The use of visual search in improving the scanning and search efficiency of hemianopic patients was first reported in 1988. Other than its use in various forms in a limited number of rehabilitation clinics over the past 25 years, there has been a marked lack of an evidence based vision specific medical device broadly accessible to patients despite there being a large body of evidence, including randomized control trials that have shown that patients benefit from systematic eye movement training.
NeuroEyeCoach was developed based on the findings of 13 studies with a total of 551 patients, including randomized control trials, showing that patients benefit from systematic eye movement training. A recent important study published in BioMed Research International concluded “NeuroEyeCoach can be used as an effective rehabilitation tool to develop compensatory strategies in patients with visual field deficits after brain injury” and that NeuroEyeCoach can be viewed as being the first evidence-based, vision-specific, clinical gold standard registered medical device accessible to patients at home or in clinical settings.
Like VRT, NeuroEyeCoach is not an off-the-shelf App. The program is set up to match the patient’s visual and scanning capabilities, and then adjusts speed and levels of difficulty based on the patient’s progress. Reports are also provided after each stage.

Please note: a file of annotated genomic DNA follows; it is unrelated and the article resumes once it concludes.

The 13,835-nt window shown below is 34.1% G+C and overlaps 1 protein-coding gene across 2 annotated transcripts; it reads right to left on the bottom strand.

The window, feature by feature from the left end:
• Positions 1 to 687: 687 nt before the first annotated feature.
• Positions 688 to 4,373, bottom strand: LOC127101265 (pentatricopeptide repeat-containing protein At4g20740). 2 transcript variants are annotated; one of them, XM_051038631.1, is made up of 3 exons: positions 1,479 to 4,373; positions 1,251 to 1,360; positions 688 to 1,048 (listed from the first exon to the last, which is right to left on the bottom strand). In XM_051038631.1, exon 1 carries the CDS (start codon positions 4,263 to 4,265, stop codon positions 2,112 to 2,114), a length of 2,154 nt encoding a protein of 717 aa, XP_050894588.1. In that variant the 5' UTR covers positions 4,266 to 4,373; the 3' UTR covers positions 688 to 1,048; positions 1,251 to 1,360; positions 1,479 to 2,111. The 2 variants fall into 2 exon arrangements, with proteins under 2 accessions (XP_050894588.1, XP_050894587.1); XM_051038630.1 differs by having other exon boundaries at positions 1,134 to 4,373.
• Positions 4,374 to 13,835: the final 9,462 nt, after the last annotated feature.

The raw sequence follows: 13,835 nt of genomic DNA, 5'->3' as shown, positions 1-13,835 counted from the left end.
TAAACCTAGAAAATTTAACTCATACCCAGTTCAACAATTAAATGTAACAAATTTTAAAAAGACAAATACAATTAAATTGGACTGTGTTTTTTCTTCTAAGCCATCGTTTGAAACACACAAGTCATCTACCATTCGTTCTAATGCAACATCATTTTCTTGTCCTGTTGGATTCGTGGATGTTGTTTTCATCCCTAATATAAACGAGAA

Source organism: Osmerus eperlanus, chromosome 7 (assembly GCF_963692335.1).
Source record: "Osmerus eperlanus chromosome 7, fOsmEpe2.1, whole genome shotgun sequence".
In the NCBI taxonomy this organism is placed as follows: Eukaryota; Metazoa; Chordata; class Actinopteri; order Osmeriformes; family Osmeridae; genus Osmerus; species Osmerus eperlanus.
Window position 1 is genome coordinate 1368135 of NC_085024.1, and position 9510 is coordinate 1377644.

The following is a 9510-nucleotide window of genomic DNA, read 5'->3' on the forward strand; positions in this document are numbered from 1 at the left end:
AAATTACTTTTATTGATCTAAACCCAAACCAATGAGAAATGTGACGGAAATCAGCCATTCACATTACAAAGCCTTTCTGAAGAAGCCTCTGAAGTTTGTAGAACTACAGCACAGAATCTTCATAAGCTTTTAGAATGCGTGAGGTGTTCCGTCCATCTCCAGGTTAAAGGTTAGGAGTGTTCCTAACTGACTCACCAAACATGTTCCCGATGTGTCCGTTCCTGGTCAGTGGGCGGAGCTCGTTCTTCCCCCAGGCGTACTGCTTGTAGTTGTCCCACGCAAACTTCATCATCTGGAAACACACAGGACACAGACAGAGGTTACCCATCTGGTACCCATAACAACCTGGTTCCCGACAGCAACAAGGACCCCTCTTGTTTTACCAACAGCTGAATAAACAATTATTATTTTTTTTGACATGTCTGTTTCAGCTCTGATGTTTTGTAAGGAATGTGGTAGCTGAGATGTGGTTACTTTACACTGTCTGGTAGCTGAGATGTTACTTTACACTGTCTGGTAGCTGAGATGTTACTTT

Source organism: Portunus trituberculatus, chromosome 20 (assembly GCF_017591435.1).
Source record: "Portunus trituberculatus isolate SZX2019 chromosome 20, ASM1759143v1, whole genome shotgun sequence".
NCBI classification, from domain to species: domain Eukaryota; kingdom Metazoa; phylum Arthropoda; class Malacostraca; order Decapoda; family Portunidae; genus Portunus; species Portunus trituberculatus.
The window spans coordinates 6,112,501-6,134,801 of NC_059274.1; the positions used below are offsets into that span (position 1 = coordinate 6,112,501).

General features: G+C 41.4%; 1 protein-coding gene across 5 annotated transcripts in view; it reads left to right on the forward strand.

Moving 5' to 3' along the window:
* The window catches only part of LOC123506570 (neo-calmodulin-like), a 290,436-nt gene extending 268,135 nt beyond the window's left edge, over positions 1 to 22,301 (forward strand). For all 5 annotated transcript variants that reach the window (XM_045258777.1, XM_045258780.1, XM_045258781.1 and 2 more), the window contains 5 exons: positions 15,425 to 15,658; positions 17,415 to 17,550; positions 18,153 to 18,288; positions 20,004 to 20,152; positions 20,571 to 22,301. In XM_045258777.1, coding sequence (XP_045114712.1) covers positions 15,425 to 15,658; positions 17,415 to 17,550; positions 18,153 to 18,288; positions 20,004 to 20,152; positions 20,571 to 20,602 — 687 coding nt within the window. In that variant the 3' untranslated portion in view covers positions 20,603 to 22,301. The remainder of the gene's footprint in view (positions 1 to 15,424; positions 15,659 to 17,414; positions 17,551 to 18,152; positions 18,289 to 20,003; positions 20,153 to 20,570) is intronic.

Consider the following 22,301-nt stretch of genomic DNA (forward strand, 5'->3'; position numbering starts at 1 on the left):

NovaVision, and its Scientific Advisory Board strongly believes that specific, guided therapy is required to address specific issues; and so developed its therapies tailored to address vision loss from neurological damage. This view was supported by a study conducted a few years published in Nature, a highly regarded clinical journal, called “Putting brain training to the test”. This high quality study stated: “Brain Training, or the goal of improved cognitive function through regular use of computerised test, has grown to be a multimillion pound industry, yet in our view scientific evidence to support its efficacy is lacking…the widely held belief that commercially available computerized brain-training programs improve general cognitive function in the wider population in our opinion lacks empirical support”. The central question explored was whether the benefits experienced by performing App-training designed to address reasoning, memory, planning and attention could also lead to general improvements of cognitive functioning. This six-week, 11,430 patient study found no evidence of benefits to general cognitive function or improvement in untrained tasks, even where those tasks were cognitively closely related.
The scientific evidence to date is that the brain does indeed respond to specific interventions that are supervised and evidence based. Specific therapies for both motor and visual impairments have been developed leading to significant recovery. Conversely, available clinical data does not generally support the claims made by Apps that promise to offer broad benefits to patients. Patients seeking specific benefits should seek therapies that are evidence-based, specifically designed and proven, tailored to address the issue at hand and are registered as medical devices.
To learn more about our therapy suite please visit our page here.